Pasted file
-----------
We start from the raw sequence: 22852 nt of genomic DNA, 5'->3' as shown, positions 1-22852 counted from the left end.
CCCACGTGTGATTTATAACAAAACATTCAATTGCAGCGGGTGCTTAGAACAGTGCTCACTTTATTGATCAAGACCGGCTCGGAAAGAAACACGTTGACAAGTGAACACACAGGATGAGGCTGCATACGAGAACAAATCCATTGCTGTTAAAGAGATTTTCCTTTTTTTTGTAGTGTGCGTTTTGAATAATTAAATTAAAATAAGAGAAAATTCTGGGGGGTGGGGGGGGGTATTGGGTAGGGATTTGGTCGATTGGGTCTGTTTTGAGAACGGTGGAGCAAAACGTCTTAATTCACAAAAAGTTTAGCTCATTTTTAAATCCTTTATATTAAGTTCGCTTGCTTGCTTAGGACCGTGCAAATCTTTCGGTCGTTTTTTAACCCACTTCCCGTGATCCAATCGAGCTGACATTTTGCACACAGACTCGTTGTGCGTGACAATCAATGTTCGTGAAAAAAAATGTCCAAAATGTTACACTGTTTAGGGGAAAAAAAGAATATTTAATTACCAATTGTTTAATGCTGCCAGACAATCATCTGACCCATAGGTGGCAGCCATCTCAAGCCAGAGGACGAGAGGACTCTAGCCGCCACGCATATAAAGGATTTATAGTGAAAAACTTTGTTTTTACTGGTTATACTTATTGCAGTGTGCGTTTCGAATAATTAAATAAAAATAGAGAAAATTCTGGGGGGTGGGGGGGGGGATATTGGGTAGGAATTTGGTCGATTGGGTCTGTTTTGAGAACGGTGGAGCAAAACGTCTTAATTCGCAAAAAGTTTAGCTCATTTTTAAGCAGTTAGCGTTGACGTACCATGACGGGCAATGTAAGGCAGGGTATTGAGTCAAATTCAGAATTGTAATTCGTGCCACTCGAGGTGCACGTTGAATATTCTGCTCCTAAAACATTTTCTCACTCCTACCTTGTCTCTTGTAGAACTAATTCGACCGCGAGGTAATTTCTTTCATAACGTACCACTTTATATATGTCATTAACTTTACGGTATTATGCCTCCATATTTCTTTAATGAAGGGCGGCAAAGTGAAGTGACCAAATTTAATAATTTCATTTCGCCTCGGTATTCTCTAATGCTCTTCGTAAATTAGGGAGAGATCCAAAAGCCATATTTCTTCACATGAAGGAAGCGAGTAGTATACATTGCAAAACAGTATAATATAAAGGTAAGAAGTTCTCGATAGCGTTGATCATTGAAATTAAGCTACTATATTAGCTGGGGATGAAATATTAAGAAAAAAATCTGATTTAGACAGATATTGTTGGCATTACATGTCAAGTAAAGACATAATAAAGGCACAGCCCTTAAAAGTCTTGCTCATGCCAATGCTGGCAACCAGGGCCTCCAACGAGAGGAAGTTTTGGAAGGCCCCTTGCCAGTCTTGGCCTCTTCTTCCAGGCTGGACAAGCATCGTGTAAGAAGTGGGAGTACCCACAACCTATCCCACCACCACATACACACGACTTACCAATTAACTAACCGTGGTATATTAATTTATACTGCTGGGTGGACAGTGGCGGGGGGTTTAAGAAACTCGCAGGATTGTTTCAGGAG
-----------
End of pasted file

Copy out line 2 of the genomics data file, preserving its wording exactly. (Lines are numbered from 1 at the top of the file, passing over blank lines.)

CCCACGTGTGATTTATAACAAAACATTCAATTGCAGCGGGTGCTTAGAACAGTGCTCACTTTATTGATCAAGACCGGCTCGGAAAGAAACACGTTGACAAGTGAACACACAGGATGAGGCTGCATACGAGAACAAATCCATTGCTGTTAAAGAGATTTTCCTTTTTTTTGTAGTGTGCGTTTTGAATAATTAAATTAAAATAAGAGAAAATTCTGGGGGGTGGGGGGGGGTATTGGGTAGGGATTTGGTCGATTGGGTCTGTTTTGAGAACGGTGGAGCAAAACGTCTTAATTCACAAAAAGTTTAGCTCATTTTTAAATCCTTTATATTAAGTTCGCTTGCTTGCTTAGGACCGTGCAAATCTTTCGGTCGTTTTTTAACCCACTTCCCGTGATCCAATCGAGCTGACATTTTGCACACAGACTCGTTGTGCGTGACAATCAATGTTCGTGAAAAAAAATGTCCAAAATGTTACACTGTTTAGGGGAAAAAAAGAATATTTAATTACCAATTGTTTAATGCTGCCAGACAATCATCTGACCCATAGGTGGCAGCCATCTCAAGCCAGAGGACGAGAGGACTCTAGCCGCCACGCATATAAAGGATTTATAGTGAAAAACTTTGTTTTTACTGGTTATACTTATTGCAGTGTGCGTTTCGAATAATTAAATAAAAATAGAGAAAATTCTGGGGGGTGGGGGGGGGGATATTGGGTAGGAATTTGGTCGATTGGGTCTGTTTTGAGAACGGTGGAGCAAAACGTCTTAATTCGCAAAAAGTTTAGCTCATTTTTAAGCAGTTAGCGTTGACGTACCATGACGGGCAATGTAAGGCAGGGTATTGAGTCAAATTCAGAATTGTAATTCGTGCCACTCGAGGTGCACGTTGAATATTCTGCTCCTAAAACATTTTCTCACTCCTACCTTGTCTCTTGTAGAACTAATTCGACCGCGAGGTAATTTCTTTCATAACGTACCACTTTATATATGTCATTAACTTTACGGTATTATGCCTCCATATTTCTTTAATGAAGGGCGGCAAAGTGAAGTGACCAAATTTAATAATTTCATTTCGCCTCGGTATTCTCTAATGCTCTTCGTAAATTAGGGAGAGATCCAAAAGCCATATTTCTTCACATGAAGGAAGCGAGTAGTATACATTGCAAAACAGTATAATATAAAGGTAAGAAGTTCTCGATAGCGTTGATCATTGAAATTAAGCTACTATATTAGCTGGGGATGAAATATTAAGAAAAAAATCTGATTTAGACAGATATTGTTGGCATTACATGTCAAGTAAAGACATAATAAAGGCACAGCCCTTAAAAGTCTTGCTCATGCCAATGCTGGCAACCAGGGCCTCCAACGAGAGGAAGTTTTGGAAGGCCCCTTGCCAGTCTTGGCCTCTTCTTCCAGGCTGGACAAGCATCGTGTAAGAAGTGGGAGTACCCACAACCTATCCCACCACCACATACACACGACTTACCAATTAACTAACCGTGGTATATTAATTTATACTGCTGGGTGGACAGTGGCGGGGGGTTTAAGAAACTCGCAGGATTGTTTCAGGAG